Domestic Abuse Bill

Written evidence submitted by Ian McNicholl (DAB61)

A Person Centred approach and response to supporting ALL victims – including male and LGBTQ+ victims of domestic abuse

(1) Introduction about Ian McNicholl:

1.1 In just fourteen months, I migrated from been a picture of health, a home owner, a successful businessman and been financially comfortable to become permanently scarred, registered disabled, homeless, a Benefit Claimant and on the verge of Bankruptcy. Following criminal proceedings, my Female Perpetrator, Michelle, received a custodial sentence of Seven Years for Grievous Bodily Harm with Intent. I remained in Salvation Army Hostel accommodation for a period of eighteen months.

1.2. In 2018 I was a member of the Thematic Group that met with officials from the Home Office and Ministry of Justice to ensure the voice of Male Victims are heard as part of the Government Consultation "Transforming the Response to Domestic Abuse."

1.3 This submission sets out the areas I support, areas for change and related issues that can affect male victims and their children.

1.6 The areas of support include:

1. I support a Statutory Definition of Domestic Abuse being gender neutral to ensure equality of the law for all victims/perpetrators of domestic abuse.

2. I agree that Economic Abuse should be included in the statutory definition of domestic abuse.

1.7 The areas for change include:

3. I believe the Government should be defining domestic abuse as a crime against the person and no longer define it as a "gendered crime" which is a definition that marginalises male and LGBTQ+ victims and downplays their lived experiences.

4. Reference to the "Domestic Violence Disclosure Scheme": "Clare’s Law" to be removed as this does not result in males asking questions about their partners or males looking out for the females in their lives.

5 There must be an inclusive and equal approach in the Statutory Guidance that assesses people on the basis of their level of "Risk" and "Need" to ensure a consistency of approach and response not one that delivers unconscious bias based upon "interpretation" of the welcome "Ending Violence Against Women and Girls" guidance.

1.8 Additional policy areas that the Government and Parliament should consider as part of a "whole system" review:

6. The implementation of an "Ending Intimate Violence Against Men and Boys" Strategy in tandem with the most welcome "Ending Violence Against Women and Girls" strategy.

7. The creation of a National Statement of Expectations on domestic abuse for men and boys alongside the current National Statement of Expectations for on women and girls.

8. The creation of a national network of Refuges and Safe Houses for males and LGBTQ+ victims including the "policing" of compliance to ensure that Local Authorities provide dedicates safe spaces for male victims (and their children).

9. The creation of proactive National/Local Awareness targeted Campaigns for male and LGBT+ victims. This must include the policing of media coverage that misinforms and therefore misdirects society’s awareness and understanding of Domestic Abuse resulting in "Diluted Curiosity" within our Neighbourhoods and Communities.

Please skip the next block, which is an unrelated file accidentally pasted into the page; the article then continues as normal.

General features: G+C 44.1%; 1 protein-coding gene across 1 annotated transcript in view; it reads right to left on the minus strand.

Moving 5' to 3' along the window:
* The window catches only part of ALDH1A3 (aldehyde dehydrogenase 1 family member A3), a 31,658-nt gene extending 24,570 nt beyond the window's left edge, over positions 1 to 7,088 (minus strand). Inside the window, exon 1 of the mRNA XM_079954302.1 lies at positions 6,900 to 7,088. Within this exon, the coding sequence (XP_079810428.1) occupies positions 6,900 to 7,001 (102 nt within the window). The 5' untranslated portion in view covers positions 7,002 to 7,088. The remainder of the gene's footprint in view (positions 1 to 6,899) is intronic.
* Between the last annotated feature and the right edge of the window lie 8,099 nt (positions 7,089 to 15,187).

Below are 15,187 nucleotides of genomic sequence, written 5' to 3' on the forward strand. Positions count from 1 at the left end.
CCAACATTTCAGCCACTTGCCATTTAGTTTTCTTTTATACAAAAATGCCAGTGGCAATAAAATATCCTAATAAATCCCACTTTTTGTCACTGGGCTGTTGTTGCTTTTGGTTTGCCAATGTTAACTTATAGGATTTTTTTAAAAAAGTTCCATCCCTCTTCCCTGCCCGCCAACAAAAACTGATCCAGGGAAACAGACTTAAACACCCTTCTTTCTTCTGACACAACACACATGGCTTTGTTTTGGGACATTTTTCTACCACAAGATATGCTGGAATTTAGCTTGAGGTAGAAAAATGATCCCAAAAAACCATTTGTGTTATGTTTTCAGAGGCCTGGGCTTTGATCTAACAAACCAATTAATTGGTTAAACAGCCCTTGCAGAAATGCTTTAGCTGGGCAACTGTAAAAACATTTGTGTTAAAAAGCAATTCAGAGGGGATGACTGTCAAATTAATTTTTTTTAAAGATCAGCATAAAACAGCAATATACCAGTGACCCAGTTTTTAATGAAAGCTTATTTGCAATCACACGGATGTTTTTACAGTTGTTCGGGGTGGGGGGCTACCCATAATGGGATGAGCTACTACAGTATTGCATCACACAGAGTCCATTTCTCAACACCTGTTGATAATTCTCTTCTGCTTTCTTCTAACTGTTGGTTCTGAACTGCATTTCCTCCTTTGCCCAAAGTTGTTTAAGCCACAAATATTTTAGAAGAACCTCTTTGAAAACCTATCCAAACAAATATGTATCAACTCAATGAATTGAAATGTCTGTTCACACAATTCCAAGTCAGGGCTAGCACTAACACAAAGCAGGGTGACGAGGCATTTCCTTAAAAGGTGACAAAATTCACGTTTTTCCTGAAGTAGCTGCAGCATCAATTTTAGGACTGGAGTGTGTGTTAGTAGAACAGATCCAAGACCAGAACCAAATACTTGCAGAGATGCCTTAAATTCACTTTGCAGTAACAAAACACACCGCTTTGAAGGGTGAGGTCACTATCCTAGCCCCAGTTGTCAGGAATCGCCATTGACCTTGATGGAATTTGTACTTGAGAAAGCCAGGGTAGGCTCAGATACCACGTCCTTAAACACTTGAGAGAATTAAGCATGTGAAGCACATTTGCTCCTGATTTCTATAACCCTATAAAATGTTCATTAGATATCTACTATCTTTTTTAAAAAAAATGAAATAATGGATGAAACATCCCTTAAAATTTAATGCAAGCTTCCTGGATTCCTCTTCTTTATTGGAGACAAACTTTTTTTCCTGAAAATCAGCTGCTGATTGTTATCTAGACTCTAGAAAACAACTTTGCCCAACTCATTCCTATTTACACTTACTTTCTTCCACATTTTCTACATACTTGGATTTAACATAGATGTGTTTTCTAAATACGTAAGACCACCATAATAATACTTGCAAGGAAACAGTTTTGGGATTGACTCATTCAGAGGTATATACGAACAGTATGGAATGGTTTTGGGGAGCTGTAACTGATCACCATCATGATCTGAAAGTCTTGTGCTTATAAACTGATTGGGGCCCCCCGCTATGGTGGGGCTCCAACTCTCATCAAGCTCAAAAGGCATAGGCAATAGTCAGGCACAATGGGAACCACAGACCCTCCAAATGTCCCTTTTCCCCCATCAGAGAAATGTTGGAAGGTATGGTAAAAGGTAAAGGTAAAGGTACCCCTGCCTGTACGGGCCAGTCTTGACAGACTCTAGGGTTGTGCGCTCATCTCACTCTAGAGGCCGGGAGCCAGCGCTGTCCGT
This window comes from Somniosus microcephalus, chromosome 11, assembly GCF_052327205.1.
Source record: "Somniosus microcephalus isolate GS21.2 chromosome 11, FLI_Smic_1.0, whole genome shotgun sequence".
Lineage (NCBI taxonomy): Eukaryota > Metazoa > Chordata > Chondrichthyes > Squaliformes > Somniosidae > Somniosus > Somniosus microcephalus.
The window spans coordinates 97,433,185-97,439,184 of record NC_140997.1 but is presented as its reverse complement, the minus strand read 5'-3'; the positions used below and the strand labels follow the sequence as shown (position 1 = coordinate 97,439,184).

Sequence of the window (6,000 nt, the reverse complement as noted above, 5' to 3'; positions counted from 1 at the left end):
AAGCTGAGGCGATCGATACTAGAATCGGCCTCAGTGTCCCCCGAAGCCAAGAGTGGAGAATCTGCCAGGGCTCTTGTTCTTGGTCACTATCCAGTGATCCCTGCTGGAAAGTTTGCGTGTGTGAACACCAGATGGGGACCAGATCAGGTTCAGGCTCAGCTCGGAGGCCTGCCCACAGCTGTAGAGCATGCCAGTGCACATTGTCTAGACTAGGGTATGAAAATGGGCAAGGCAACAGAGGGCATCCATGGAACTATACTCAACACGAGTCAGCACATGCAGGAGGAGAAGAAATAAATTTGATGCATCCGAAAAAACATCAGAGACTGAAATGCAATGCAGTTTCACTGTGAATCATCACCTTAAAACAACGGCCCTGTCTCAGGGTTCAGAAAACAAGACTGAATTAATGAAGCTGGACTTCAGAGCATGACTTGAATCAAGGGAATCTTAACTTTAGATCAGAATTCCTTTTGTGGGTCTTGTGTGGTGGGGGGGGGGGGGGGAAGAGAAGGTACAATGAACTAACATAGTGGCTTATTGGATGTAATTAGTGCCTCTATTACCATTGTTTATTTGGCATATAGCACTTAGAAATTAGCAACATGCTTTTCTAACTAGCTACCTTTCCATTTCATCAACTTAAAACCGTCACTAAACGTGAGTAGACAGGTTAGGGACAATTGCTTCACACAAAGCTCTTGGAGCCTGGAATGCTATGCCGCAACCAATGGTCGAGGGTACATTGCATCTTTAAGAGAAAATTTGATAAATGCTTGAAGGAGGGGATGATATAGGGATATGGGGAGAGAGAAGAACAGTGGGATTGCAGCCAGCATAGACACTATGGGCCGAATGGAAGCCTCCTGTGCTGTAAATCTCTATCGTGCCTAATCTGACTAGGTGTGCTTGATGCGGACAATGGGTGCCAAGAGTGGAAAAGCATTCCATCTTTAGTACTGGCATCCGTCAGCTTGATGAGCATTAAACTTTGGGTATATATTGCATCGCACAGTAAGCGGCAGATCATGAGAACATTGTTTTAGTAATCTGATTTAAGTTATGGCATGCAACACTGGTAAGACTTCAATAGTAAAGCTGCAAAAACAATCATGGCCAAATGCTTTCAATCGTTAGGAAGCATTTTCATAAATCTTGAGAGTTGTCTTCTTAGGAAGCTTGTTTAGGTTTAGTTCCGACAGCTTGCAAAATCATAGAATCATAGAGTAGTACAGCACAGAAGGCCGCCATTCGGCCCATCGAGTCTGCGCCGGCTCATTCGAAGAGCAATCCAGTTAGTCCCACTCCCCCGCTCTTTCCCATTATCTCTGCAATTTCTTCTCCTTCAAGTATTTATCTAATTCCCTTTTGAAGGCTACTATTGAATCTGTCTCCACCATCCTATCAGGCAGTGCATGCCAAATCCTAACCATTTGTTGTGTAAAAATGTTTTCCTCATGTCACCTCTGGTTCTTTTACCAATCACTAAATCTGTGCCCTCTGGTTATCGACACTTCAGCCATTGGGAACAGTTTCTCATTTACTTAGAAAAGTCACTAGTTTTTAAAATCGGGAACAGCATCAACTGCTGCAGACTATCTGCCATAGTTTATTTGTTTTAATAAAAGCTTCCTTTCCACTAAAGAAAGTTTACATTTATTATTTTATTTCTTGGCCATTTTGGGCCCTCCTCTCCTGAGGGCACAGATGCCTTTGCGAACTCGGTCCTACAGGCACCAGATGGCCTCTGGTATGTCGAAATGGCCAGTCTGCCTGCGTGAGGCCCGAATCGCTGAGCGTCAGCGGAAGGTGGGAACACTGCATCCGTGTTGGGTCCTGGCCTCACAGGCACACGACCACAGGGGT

10. Include Survivor input when training to the Police, Local Councils, the Health Sector and Justice System to raise awareness on how to enhance support male victims of domestic abuse.

11. Review and reform the legal definition of rape to include male and LGBTQ+ victims who are raped by women.

(2) Proposals that are supported

2.1 I support the principles of the Domestic Abuse Bill and in particular the areas below:

The gender neutral statutory definition

Placing the definition of domestic abuse on a statutory footing

The proposed inclusion of Economic Abuse in the new legal definition of domestic abuse

The commitment and funding to support male victims of domestic abuse

Policy 1: Statutory Definition of Domestic Abuse – Gender Neutral:

2.2. I fully support the Government in ensuring that the statutory definition of domestic abuse is fully gender inclusive/neutral by embracing acknowledgement with both the reality of the prevalence of domestic abuse in the United Kingdom whilst delivering an inclusive person centred response. This will deliver compliance with Equality legislation as opposed to the existing tiered system based on interpretation of a "gendered response" which in turn, compromises understanding and dilutes awareness.

2.3. This will respond to the individual’s level of risk and need and ensure that this remains the overriding factor(s) and deliver the support for domestic abuse victims.

2.4. If one gender only was placed in the name, definition or by example of a Bill/Act, it would lead to:

The disregard and downplaying of my lived experience(s) as a male victim of these crimes,

Additional barriers impact on reporting rates for male and LGBTQ+ victims. This impacts on service provision and funding as transparency is compromised due to both the perception of "Prevalence" "Risk" and "Need" been compromised.

2.5 Include in any statutory definition anything other than a person focused/gender inclusive/neutral definition will enhance the level of risk of a breach of the Equalities Act 2010

2.6 The Government has made progress in the collective need to recognise male and LGBTQ+ victims of domestic abuse and the specific barriers they face, including their lack of recognition. This includes the Male Victims Position Statement issued in March 2019. To subsequently introduce one particular gender into the name, definition or by example of this Bill would revoke this statement.

Policy 2: Inclusion of Economic Abuse in the statutory definition:

2.7. I agree with the expansion of the definition to include economic abuse in the legislation. Economic abuse is part of the ‘poisonous cocktail’ of domestic abuse crimes that affected me and it remains one that has previously been overlooked and omitted from any Impact Assessment.

2.8 It is important to ensure that all statutory guidance, training and communications are person centred as economic abuse affects male victims as well as female victims.

3. Areas for Change: Domestic Abuse Bill: